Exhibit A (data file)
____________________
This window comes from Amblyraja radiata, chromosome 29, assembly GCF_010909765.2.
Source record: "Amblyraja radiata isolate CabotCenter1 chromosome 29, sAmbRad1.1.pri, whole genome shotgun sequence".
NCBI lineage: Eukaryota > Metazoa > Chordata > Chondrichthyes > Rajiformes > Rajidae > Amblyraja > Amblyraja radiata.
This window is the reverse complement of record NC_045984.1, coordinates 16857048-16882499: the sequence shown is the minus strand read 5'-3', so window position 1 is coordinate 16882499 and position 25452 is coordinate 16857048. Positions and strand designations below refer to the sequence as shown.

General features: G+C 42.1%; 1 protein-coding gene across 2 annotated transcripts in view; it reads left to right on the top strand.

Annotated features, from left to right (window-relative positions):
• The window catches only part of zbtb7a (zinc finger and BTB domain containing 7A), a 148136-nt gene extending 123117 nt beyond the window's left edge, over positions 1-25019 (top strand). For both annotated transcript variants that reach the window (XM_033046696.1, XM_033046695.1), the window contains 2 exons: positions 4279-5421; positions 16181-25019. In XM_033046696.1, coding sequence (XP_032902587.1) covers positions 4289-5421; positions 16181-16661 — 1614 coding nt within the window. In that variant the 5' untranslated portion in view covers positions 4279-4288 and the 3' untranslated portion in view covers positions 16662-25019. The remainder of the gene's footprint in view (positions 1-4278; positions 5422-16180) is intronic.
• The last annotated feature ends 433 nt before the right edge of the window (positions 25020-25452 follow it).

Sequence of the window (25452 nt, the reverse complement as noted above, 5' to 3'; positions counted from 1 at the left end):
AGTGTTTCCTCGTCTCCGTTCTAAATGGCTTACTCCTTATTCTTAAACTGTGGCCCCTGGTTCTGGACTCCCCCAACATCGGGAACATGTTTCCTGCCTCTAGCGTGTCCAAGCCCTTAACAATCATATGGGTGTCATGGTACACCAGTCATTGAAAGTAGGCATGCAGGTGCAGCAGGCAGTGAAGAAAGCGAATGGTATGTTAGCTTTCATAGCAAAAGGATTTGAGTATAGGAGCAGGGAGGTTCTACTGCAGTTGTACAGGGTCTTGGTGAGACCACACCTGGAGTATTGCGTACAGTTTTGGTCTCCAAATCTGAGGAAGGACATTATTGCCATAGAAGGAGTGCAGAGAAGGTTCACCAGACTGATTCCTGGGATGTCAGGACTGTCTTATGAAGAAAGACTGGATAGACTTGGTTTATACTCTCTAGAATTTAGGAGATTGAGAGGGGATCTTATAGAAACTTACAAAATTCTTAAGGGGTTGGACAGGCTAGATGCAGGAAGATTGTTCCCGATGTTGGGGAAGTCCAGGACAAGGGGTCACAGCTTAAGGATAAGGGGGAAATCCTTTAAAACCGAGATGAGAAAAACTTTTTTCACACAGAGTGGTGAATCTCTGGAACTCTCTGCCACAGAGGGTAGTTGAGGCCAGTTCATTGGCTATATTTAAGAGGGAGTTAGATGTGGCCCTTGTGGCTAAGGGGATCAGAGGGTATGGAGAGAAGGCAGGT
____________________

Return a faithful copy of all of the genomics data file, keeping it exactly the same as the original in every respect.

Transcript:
This window comes from Amblyraja radiata, chromosome 29, assembly GCF_010909765.2.
Source record: "Amblyraja radiata isolate CabotCenter1 chromosome 29, sAmbRad1.1.pri, whole genome shotgun sequence".
NCBI lineage: Eukaryota > Metazoa > Chordata > Chondrichthyes > Rajiformes > Rajidae > Amblyraja > Amblyraja radiata.
This window is the reverse complement of record NC_045984.1, coordinates 16857048-16882499: the sequence shown is the minus strand read 5'-3', so window position 1 is coordinate 16882499 and position 25452 is coordinate 16857048. Positions and strand designations below refer to the sequence as shown.

General features: G+C 42.1%; 1 protein-coding gene across 2 annotated transcripts in view; it reads left to right on the top strand.

Annotated features, from left to right (window-relative positions):
• The window catches only part of zbtb7a (zinc finger and BTB domain containing 7A), a 148136-nt gene extending 123117 nt beyond the window's left edge, over positions 1-25019 (top strand). For both annotated transcript variants that reach the window (XM_033046696.1, XM_033046695.1), the window contains 2 exons: positions 4279-5421; positions 16181-25019. In XM_033046696.1, coding sequence (XP_032902587.1) covers positions 4289-5421; positions 16181-16661 — 1614 coding nt within the window. In that variant the 5' untranslated portion in view covers positions 4279-4288 and the 3' untranslated portion in view covers positions 16662-25019. The remainder of the gene's footprint in view (positions 1-4278; positions 5422-16180) is intronic.
• The last annotated feature ends 433 nt before the right edge of the window (positions 25020-25452 follow it).

Sequence of the window (25452 nt, the reverse complement as noted above, 5' to 3'; positions counted from 1 at the left end):
AGTGTTTCCTCGTCTCCGTTCTAAATGGCTTACTCCTTATTCTTAAACTGTGGCCCCTGGTTCTGGACTCCCCCAACATCGGGAACATGTTTCCTGCCTCTAGCGTGTCCAAGCCCTTAACAATCATATGGGTGTCATGGTACACCAGTCATTGAAAGTAGGCATGCAGGTGCAGCAGGCAGTGAAGAAAGCGAATGGTATGTTAGCTTTCATAGCAAAAGGATTTGAGTATAGGAGCAGGGAGGTTCTACTGCAGTTGTACAGGGTCTTGGTGAGACCACACCTGGAGTATTGCGTACAGTTTTGGTCTCCAAATCTGAGGAAGGACATTATTGCCATAGAAGGAGTGCAGAGAAGGTTCACCAGACTGATTCCTGGGATGTCAGGACTGTCTTATGAAGAAAGACTGGATAGACTTGGTTTATACTCTCTAGAATTTAGGAGATTGAGAGGGGATCTTATAGAAACTTACAAAATTCTTAAGGGGTTGGACAGGCTAGATGCAGGAAGATTGTTCCCGATGTTGGGGAAGTCCAGGACAAGGGGTCACAGCTTAAGGATAAGGGGGAAATCCTTTAAAACCGAGATGAGAAAAACTTTTTTCACACAGAGTGGTGAATCTCTGGAACTCTCTGCCACAGAGGGTAGTTGAGGCCAGTTCATTGGCTATATTTAAGAGGGAGTTAGATGTGGCCCTTGTGGCTAAGGGGATCAGAGGGTATGGAGAGAAGGCAGGT